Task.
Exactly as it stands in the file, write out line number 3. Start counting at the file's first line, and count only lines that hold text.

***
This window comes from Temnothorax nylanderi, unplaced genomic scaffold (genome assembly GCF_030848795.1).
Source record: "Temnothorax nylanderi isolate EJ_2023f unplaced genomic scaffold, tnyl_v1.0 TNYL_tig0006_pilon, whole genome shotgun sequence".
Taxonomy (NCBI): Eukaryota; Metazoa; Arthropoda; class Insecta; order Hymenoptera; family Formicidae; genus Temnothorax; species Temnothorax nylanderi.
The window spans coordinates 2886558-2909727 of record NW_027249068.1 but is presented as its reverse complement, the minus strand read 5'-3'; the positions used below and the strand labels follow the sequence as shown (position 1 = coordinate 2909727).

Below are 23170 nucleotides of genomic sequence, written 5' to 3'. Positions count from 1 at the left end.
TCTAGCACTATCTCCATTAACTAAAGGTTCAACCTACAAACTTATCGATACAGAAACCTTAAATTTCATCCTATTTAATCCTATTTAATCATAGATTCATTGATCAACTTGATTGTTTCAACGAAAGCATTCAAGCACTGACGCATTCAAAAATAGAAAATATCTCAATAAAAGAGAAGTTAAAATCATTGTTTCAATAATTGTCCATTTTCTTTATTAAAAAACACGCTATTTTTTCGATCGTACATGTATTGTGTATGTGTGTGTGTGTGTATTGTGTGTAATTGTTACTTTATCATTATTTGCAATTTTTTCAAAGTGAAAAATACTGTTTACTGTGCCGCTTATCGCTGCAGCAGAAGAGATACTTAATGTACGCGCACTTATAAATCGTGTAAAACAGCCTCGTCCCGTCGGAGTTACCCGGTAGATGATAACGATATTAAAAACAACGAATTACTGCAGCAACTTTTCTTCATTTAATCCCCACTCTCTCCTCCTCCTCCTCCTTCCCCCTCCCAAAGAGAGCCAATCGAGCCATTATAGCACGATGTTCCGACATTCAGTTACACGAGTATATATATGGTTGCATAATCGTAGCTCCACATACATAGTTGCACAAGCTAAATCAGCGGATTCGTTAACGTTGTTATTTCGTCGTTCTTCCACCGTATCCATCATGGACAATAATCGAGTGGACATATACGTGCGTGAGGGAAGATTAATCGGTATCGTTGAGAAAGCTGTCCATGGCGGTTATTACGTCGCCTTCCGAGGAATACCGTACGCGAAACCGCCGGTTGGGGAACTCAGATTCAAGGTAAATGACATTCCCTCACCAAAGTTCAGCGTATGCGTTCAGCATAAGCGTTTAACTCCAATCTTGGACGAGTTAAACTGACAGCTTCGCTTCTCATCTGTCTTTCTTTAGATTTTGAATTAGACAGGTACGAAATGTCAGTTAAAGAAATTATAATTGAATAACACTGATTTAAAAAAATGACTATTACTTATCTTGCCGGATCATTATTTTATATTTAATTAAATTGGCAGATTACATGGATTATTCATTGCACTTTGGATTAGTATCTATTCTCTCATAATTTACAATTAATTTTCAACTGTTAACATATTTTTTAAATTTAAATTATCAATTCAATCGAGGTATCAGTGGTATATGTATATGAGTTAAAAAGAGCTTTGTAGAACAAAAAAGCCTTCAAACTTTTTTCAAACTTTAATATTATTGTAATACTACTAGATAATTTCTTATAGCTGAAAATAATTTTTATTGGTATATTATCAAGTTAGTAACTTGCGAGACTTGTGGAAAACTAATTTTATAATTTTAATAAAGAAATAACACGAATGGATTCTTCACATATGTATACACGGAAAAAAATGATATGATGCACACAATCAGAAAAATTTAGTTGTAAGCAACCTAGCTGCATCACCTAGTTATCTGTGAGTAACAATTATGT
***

Taxonomy (NCBI): Eukaryota; Metazoa; Arthropoda; class Insecta; order Hymenoptera; family Formicidae; genus Temnothorax; species Temnothorax nylanderi.